As the 21st century progressed technology was suppose to become more reliable, safer, and cheaper. Yet mediocrity is the name of the software game, people are losing millions to scams, everyone lives their life on horrid social media platforms, and it’s becoming common place to spend over $1K on a cell phone. Expectations are so low that folks are pleased when their phone lasts for a year. Imagine swapping out your rotary wall phone in avocado green every year.

Madness? You betcha.

I’d love to hear where others are living in the computing ecosystem game. Are you all in on one platform? Do you mix and match? Are you a little Jamesway and a little bit Bradlees?

There’s a McDonalds at nearby Woodfield Mall that has a mix of cash registers made by Panasonic, NCR, PAR, and IBM. The dated, dissimilar systems work together in harmony. As a retail computer geek this absolutely fascinates me.

Perhaps they have the right idea.


Even though I’m an Apple guy, I’m not afraid to admit that one of my favorite desktop backgrounds, or wallpapers, of all time is the “Bliss” wallpaper from Windows XP. A couple years after the release of that iconic version of Windows, an updated version of the Bliss wallpaper was released with some of the newer themes that were available at the time. This wallpaper then took top spot of my favorites.

Bill Gates once said “Bliss” was inspired by that feeling you get lying in the grass watching the clouds go by. I totally feel that when I see this wallpaper.

Another multimedia feature I’ve always enjoyed was the startup sounds from the pre-release version of Windows Vista, called Longhorn. It’s a shame this sound never made it to the finished product; I always thought it had a wonderful, soothing sound to it instead of the tinkles they settled on for the official release.

I use Windows 10 at work and it makes more bonks and boings than I care to think about. I keep the sound turned down on my speakers because the various warning noises break my concentration.

I guess I need more bliss.


Image found on Flickr.

Earl and I recently went to a “fast casual” restaurant. You know the type: you order and pay at the counter, they give you a little number to put in a stand on a table you find the dining room, and someone cheerfully brings you out your meal. It works simply.

I’ve mentioned before that I find today’s Point of Sale software to be quite boring. Software developers are embracing the touchpad/tablet interface for anything to do with retail and many of these fast casual (and their fast food counterpart) establishments have glorified iPads attached to a cash drawer and printer on the counter. Even those that go with traditionally branded equipment by the likes of NCR or Toshiba are using personal computers with touch interfaces.

Our orders were simple: a sandwich, a side salad, and a drink. Including our choice of dressing, one would think there were be maybe five “touches” on the touchscreen involved: the sandwich type, the salad, the dressing, and maybe two for the drink, “Large” and “fountain drink”. The counter person should then hit total, the payment type, and call it a day.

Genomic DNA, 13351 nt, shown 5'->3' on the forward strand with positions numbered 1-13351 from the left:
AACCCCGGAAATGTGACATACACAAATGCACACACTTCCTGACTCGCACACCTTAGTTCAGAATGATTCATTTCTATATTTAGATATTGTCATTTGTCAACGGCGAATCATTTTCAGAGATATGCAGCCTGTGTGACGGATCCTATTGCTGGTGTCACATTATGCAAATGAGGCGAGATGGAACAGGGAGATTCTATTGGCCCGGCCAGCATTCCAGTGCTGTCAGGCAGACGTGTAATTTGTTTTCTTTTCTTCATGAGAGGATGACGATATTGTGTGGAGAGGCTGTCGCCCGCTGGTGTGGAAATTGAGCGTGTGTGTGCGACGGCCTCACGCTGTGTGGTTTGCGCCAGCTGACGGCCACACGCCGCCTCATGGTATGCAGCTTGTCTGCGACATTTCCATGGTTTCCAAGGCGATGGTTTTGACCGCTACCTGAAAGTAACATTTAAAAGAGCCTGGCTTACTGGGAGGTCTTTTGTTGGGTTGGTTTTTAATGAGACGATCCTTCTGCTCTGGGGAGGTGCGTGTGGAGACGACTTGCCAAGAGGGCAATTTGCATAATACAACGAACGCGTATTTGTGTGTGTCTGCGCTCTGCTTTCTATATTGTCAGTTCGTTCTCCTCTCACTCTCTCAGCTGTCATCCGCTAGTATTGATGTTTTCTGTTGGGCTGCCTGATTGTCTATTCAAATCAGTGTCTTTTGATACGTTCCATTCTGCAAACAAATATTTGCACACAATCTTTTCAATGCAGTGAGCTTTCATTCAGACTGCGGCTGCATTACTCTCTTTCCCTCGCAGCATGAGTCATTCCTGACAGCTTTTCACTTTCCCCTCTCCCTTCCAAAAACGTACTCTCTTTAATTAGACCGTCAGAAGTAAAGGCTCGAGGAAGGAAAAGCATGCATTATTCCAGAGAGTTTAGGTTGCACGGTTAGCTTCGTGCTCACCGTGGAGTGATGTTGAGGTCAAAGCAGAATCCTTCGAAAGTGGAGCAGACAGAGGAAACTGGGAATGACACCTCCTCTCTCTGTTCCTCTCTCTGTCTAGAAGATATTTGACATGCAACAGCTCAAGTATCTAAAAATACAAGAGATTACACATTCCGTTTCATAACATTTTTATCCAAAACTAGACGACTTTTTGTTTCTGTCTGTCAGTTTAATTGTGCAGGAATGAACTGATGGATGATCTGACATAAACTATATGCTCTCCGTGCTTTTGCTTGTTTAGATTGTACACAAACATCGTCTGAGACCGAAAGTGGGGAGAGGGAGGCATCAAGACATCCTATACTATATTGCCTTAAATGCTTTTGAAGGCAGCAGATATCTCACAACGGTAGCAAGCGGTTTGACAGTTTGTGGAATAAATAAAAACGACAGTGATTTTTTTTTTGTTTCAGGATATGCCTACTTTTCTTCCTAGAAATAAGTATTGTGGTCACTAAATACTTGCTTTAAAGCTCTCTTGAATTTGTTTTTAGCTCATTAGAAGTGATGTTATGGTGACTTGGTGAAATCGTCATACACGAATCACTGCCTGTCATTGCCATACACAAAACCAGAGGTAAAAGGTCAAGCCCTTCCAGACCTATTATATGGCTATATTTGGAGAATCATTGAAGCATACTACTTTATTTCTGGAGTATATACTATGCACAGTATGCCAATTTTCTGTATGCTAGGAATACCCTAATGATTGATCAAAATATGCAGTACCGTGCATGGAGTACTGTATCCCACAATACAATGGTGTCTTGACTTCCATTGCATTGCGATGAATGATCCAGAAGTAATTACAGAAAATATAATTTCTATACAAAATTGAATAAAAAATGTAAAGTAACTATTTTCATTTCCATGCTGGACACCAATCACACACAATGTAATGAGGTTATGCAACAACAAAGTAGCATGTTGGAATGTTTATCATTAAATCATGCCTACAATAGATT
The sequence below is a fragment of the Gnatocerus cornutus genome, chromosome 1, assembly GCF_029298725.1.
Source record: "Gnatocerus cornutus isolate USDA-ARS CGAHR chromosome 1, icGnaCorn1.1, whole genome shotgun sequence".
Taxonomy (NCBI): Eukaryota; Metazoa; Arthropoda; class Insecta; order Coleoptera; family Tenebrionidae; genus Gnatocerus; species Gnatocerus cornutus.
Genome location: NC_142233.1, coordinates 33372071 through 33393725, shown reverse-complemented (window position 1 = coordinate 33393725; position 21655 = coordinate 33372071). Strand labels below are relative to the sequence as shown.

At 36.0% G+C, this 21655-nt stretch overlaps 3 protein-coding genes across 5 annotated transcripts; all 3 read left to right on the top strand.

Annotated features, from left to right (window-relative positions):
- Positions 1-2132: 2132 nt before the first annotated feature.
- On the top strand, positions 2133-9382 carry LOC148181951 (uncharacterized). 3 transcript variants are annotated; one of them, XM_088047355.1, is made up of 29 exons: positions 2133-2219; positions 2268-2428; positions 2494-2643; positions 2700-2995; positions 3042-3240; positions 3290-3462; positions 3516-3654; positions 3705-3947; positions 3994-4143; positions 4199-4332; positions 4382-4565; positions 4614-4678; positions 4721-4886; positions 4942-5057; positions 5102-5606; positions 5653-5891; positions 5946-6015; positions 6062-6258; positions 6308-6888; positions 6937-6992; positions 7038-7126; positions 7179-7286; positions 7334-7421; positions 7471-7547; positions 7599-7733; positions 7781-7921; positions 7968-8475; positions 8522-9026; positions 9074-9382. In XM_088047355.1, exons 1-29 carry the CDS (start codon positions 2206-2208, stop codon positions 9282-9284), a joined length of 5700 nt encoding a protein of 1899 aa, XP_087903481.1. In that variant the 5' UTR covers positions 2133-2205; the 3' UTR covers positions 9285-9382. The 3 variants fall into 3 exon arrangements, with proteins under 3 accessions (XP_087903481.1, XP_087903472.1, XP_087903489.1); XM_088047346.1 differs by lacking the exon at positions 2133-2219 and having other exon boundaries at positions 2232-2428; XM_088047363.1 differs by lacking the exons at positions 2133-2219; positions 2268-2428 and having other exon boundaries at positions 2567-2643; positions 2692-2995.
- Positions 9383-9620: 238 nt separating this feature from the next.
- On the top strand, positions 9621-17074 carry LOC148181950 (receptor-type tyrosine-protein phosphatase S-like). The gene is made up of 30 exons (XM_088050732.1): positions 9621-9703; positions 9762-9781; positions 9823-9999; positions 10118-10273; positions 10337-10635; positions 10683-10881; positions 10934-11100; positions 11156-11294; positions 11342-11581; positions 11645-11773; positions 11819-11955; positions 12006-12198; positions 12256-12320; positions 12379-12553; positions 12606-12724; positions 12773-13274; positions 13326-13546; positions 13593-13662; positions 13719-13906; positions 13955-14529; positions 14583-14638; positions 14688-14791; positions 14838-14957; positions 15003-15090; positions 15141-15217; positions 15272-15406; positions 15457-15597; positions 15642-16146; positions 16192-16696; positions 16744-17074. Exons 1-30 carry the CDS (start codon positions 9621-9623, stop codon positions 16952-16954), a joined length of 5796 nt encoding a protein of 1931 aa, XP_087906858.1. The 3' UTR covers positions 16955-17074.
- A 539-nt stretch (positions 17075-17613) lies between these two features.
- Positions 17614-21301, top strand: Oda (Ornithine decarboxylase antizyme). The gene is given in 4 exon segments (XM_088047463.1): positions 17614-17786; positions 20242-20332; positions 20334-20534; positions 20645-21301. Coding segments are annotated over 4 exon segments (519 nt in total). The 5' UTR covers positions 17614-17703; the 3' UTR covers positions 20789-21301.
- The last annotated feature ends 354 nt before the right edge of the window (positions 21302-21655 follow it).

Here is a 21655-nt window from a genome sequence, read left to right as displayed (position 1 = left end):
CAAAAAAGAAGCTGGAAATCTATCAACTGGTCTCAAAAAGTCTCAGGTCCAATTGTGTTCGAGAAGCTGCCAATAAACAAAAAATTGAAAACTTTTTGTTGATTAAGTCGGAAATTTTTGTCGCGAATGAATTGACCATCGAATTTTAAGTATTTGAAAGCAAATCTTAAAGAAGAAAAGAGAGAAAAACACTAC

The cashier spent minutes poking, prodding, and stabbing at the touch screen. From the light being cast back on her face I could tell she was flipping through menus, searching for various combinations of items, and typing words like RANCH. Let’s not get into the drama of figuring out how to swipe a credit card that doesn’t have numbers imprinted on the face of it.

Simple is better. I’ve been saying this for years. Back when electronic technology was coming to the forefront of retail, electronic cash registers in restaurants were designed one of two ways: 1. write the order down on a pad and add it up on the cash register or 2. there was a button per item type and the cashier simply had to hit the appropriate buttons. OK, admittedly I was in several Burger King restaurants where the cashiers filled in spots on a plastic card with a grease pencil and fed the card into the cash register like our Iowa Test Forms back in elementary school, but that trend didn’t last for very long.

The simplicity of these ordering systems kept the lines moving quickly. Cashiers didn’t look perplexed. They took your order and went about the other business involved with filling the request. There was no flipping through menus, crazy amounts of touches required on a screen, or typing of the word RANCH.

Today I moved from an elaborate Task Management system to something I wrote myself that runs on a “green screen”, or a terminal emulator from a command prompt on any computer of my choice. My iOS devices sync with it just fine and I am already feeling more productive and less bogged down because there’s no pushing and prodding and flipping through menus.

$ todo add “This is my example task due:2019-11-06”

Done. I couldn’t be happier about this approach.

iPads and their related tablet interfaces are way too small for counter service at a restaurant. If you can’t fit the majority of your menu on the first screen you’re doing it wrong. One of the things I love about Disney (and I love all things Disney) is ordering food at their quick service restaurants, lines move quickly because the software written in the mid 2000s works fine and is not convoluted. They’re also using actual cash registers.

I’m hoping for a day when software developers remember that simplicity is the key. It’s not about pretty interfaces and pictures and colorful buttons. It’s about getting the job done.

Keep it simple.


Our condo for this trip is in The Paddock at Disney’s Saratoga Springs Spa and Resort. The Paddock was built in the mid 2000s and is up for refurbishment over the next year or so. Because of the impending improvements, this will probably be our last opportunity to use one of these:

We enjoy having a washer and dryer available in the condo because we pack half the clothes we need and do laundry every night. We go home with clean clothes. This reduces the stress of going home after vacation.